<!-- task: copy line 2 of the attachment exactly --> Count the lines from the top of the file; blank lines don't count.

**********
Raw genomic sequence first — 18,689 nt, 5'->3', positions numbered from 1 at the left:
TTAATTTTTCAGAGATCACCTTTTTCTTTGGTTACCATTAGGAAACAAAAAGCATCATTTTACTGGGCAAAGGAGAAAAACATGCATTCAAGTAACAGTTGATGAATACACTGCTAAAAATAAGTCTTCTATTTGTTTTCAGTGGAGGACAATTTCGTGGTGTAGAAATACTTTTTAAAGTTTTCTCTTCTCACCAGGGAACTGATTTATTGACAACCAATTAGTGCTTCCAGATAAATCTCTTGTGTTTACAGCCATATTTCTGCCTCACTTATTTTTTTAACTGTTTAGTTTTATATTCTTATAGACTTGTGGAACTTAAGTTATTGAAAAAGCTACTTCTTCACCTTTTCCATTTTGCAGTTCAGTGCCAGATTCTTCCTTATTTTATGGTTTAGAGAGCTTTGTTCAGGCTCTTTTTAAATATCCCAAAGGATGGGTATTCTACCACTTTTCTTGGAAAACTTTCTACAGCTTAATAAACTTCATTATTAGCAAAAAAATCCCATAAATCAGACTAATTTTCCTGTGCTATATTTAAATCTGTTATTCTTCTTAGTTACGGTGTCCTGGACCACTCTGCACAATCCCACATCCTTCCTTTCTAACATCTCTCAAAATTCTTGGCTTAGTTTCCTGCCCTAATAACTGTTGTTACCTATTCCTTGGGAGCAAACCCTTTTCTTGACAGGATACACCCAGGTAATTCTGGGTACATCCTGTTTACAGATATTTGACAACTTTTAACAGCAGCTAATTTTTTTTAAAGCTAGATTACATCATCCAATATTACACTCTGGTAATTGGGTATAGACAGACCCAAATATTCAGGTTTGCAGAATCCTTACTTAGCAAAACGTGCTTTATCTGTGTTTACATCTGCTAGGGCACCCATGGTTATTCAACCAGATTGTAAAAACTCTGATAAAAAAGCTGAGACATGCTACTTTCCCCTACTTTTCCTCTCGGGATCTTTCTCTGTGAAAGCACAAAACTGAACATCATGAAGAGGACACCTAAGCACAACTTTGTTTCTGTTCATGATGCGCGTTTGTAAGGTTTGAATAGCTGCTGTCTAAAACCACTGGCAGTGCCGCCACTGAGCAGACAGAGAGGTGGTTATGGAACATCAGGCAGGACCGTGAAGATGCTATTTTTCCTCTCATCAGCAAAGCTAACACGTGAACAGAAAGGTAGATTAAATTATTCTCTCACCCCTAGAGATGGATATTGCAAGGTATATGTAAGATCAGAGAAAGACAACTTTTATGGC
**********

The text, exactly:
TTAATTTTTCAGAGATCACCTTTTTCTTTGGTTACCATTAGGAAACAAAAAGCATCATTTTACTGGGCAAAGGAGAAAAACATGCATTCAAGTAACAGTTGATGAATACACTGCTAAAAATAAGTCTTCTATTTGTTTTCAGTGGAGGACAATTTCGTGGTGTAGAAATACTTTTTAAAGTTTTCTCTTCTCACCAGGGAACTGATTTATTGACAACCAATTAGTGCTTCCAGATAAATCTCTTGTGTTTACAGCCATATTTCTGCCTCACTTATTTTTTTAACTGTTTAGTTTTATATTCTTATAGACTTGTGGAACTTAAGTTATTGAAAAAGCTACTTCTTCACCTTTTCCATTTTGCAGTTCAGTGCCAGATTCTTCCTTATTTTATGGTTTAGAGAGCTTTGTTCAGGCTCTTTTTAAATATCCCAAAGGATGGGTATTCTACCACTTTTCTTGGAAAACTTTCTACAGCTTAATAAACTTCATTATTAGCAAAAAAATCCCATAAATCAGACTAATTTTCCTGTGCTATATTTAAATCTGTTATTCTTCTTAGTTACGGTGTCCTGGACCACTCTGCACAATCCCACATCCTTCCTTTCTAACATCTCTCAAAATTCTTGGCTTAGTTTCCTGCCCTAATAACTGTTGTTACCTATTCCTTGGGAGCAAACCCTTTTCTTGACAGGATACACCCAGGTAATTCTGGGTACATCCTGTTTACAGATATTTGACAACTTTTAACAGCAGCTAATTTTTTTTAAAGCTAGATTACATCATCCAATATTACACTCTGGTAATTGGGTATAGACAGACCCAAATATTCAGGTTTGCAGAATCCTTACTTAGCAAAACGTGCTTTATCTGTGTTTACATCTGCTAGGGCACCCATGGTTATTCAACCAGATTGTAAAAACTCTGATAAAAAAGCTGAGACATGCTACTTTCCCCTACTTTTCCTCTCGGGATCTTTCTCTGTGAAAGCACAAAACTGAACATCATGAAGAGGACACCTAAGCACAACTTTGTTTCTGTTCATGATGCGCGTTTGTAAGGTTTGAATAGCTGCTGTCTAAAACCACTGGCAGTGCCGCCACTGAGCAGACAGAGAGGTGGTTATGGAACATCAGGCAGGACCGTGAAGATGCTATTTTTCCTCTCATCAGCAAAGCTAACACGTGAACAGAAAGGTAGATTAAATTATTCTCTCACCCCTAGAGATGGATATTGCAAGGTATATGTAAGATCAGAGAAAGACAACTTTTATGGC